Tuesday, April 05, 2005

Judicial Intimidation


From the Washington Post:
Sen. John Cornyn said yesterday that recent examples of courthouse violence may be linked to public anger over judges who make politically charged decisions without being held accountable.

In a Senate floor speech in which he sharply criticized a recent Supreme Court ruling on the death penalty, Cornyn (R-Tex.) -- a former Texas Supreme Court justice and member of the Judiciary Committee -- said Americans are growing increasingly frustrated by what he describes as activist jurists.

In fact, as the Post story explains, violence against judges has generally involved highly unstable people who bear personal grudges against particular decisions against them.

It's difficult to see why Cornyn would make so asinine a comment if he had not intended to send the message that federal judges should watch what they do from now on. This cannot be put down to an offhand remark or mere abstract speculation. It was in a speech on the Senate floor made by a seasoned politician. Cornyn knew exactly what he was doing.

Sadly, Republican politicians like Tom Delay and Cornyn now appear to believe that veiled threats against the federal judiciary play well with their political base. Cornyn's remarks are especially disgraceful given the fact that he is a himself a former judge. He above all people should know better than to suggest on the floor of the U.S. Senate that judges have brought on themselves the violent acts of lunatics. He does nothing but encourage such violence in the future.


mjh21, you can start holding your breath. I denounce any attempt by liberal or left wing politicians-- or moderates for that matter-- to insinuate that judges who exceed their authority under the Constitution bring violence on themselves. If you can cite to some examples, I'll be happy to denounce them on the pages of this weblog.

You've lumped a bunch of different types of statements together, mjh21. Malveaux wishes Thomas dead at the hands of his wife. She says he deserves to die, and that's reprehensible. Brown's calls Thomas a shill for white racism, and says Thomas should be ostracized in the black community. That's wrong, but it's not a threat of violence or wishing Thomas dead like Malveaux's. Clay's statement is just outrageous and wrongheaded.

Kennedy's statement, made in the middle of the campaign against Bork's nomination, is hyperbole, but it is simply not in the same league as the others-- he's pointing out the consequences of Bork's views on what statutes would pass constituitonal muster. Maybe you disagree with Kennedy's judgements, but there's no threat here. He thinks Bork would be a terrible Justice who would undermine constitutional liberties in this country. On that particular point, I happen to agree.

You object to character assassination of sitting judges. That's fine, but it's not what I'm objecting to-- veiled threats against sitting judges. Vituperative criticism of judges, even if unfair, doesn't undermine judicial independence in the same way that threats of retribution and apologies for violence against judges do. If you disagree with me, and think that judges are just as cowed by unfair and caustic criticism as they are by veiled threats of retribition and apologies for violence against them, you're entitled to your opinion. But in my view it is the latter that deserves special condemnation, whether it is done by people on the left or on the right.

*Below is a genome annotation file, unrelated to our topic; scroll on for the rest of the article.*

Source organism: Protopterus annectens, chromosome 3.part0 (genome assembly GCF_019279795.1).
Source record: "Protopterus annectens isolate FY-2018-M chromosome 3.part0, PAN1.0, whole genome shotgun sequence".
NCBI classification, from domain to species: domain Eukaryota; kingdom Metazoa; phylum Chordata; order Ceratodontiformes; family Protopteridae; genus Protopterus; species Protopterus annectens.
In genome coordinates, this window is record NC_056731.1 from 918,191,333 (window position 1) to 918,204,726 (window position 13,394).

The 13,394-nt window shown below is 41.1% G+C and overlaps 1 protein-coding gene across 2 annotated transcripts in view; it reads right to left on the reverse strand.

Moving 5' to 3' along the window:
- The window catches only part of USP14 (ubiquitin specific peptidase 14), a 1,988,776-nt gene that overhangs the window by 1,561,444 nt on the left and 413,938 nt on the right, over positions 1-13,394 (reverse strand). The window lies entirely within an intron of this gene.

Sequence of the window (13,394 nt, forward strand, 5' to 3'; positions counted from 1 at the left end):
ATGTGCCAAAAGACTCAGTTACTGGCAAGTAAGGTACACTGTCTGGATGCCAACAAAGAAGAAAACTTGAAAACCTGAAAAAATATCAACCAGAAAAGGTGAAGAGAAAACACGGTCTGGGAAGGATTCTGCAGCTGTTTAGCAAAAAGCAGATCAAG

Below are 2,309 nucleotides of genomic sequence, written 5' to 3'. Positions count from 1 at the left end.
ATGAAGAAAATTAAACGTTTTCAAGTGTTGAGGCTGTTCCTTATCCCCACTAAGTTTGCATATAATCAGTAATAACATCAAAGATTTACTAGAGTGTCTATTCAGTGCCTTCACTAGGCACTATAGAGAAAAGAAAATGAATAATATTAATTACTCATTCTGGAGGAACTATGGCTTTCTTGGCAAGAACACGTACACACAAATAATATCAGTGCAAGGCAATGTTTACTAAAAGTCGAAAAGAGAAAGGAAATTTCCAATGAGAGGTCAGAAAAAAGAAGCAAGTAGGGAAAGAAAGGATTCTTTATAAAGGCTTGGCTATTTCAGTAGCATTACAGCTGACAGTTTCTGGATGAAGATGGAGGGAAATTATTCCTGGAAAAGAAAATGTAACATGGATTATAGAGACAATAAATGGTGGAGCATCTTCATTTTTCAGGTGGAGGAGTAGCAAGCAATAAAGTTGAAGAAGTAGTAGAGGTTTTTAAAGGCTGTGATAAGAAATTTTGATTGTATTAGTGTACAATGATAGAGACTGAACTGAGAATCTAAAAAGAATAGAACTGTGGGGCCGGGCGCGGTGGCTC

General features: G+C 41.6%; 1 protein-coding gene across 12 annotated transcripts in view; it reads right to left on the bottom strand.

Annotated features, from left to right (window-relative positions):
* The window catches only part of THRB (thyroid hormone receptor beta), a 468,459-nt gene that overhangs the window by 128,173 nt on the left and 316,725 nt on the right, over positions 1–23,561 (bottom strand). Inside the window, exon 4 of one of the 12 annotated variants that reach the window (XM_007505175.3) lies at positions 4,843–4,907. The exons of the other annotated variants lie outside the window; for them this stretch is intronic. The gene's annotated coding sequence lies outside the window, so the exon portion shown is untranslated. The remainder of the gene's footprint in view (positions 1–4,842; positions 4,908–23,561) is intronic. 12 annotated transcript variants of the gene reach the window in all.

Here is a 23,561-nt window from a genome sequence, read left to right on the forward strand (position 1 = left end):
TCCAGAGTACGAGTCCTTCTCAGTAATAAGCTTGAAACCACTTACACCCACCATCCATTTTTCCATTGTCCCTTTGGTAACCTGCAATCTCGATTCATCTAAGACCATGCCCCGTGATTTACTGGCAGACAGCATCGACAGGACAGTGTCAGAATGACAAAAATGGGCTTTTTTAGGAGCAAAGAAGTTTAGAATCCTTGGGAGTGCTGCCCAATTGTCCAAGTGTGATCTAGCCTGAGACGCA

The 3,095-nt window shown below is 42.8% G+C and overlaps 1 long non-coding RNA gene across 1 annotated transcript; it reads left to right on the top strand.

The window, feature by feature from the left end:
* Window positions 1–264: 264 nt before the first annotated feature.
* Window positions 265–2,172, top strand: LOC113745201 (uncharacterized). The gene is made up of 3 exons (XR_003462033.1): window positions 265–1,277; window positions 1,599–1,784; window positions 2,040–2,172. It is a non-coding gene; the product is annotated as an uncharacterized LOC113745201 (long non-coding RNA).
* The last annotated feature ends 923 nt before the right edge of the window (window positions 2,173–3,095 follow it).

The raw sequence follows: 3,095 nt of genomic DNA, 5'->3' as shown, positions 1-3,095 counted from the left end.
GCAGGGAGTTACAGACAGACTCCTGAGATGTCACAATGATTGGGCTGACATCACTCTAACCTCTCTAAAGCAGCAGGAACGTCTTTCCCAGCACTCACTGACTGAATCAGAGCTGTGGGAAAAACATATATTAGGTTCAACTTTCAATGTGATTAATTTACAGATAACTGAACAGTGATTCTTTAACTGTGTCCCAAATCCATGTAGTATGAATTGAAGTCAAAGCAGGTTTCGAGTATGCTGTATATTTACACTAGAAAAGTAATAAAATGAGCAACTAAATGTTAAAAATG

That duely enacted law said in effect that the Shavino case could be reviewed again. But, in the case of a review, what should have been reviewed.

Appeals courts rule on the correctness of interpretation of the lower courts ruling. In the Shavino case, the ruling was that it was a state issue. That was ruling prior to the law enacted by Congress and signed by the President. The law provided no new perspective from which to review the case, thus no review was possible. And, the law was just grandstanding. It was just for show. It was just to say that the Repubs are on the side of the right to life, theocracy pushers.

There was absolutely no enactment of any provisions on which any review of the case was possible. The courts did as they were directed by the Congress.

Appeals under due process are not "emotional" appeals.

Judges to not legislate as the right asserts. Judges do not express their own opinion. They follow precident. They are tightly constrained. And, the issue under review is very small.

The grey areas in law that generate the issues reviewed under appeal are put there by legislators.

It is not necessary to get more conservative judges to overturn Roe v. Wade, for instance. What is necessary is for Congress to quit hiding behing the courts, so they can say to their constituents, no I didn't do that, the court did that. Maybe the people who should be accountable should be the Republican legislators.

Senator Edward Kennedy -- "Robert Bork's America is a land in which women would be forced into back-alley abortions, blacks would sit at segregated lunch counters, rogue police could break down citizens' doors in midnight raids, children could not be taught about evolution."

So, are we ready to denounce Swimmer Ted?

What I would like to see is different court systems.

A Federal Criminal Court System.
A Federal Contract Court System.
A Federal Liability Court System.

In England there was several courts, each with its own powers, laws to enforce, and areas of responsibility. Then the Judges could actually become as expert at an area of the law as the attorneys who appear in front of them. The most famous of the English courts was the Star Chamber court, for that was where the nobility had to appear alongside commoners.

Having a contract court system would permit each contract to pay a tax of some small percent of the maximum gross value of the contract. That would fund the criminal court.

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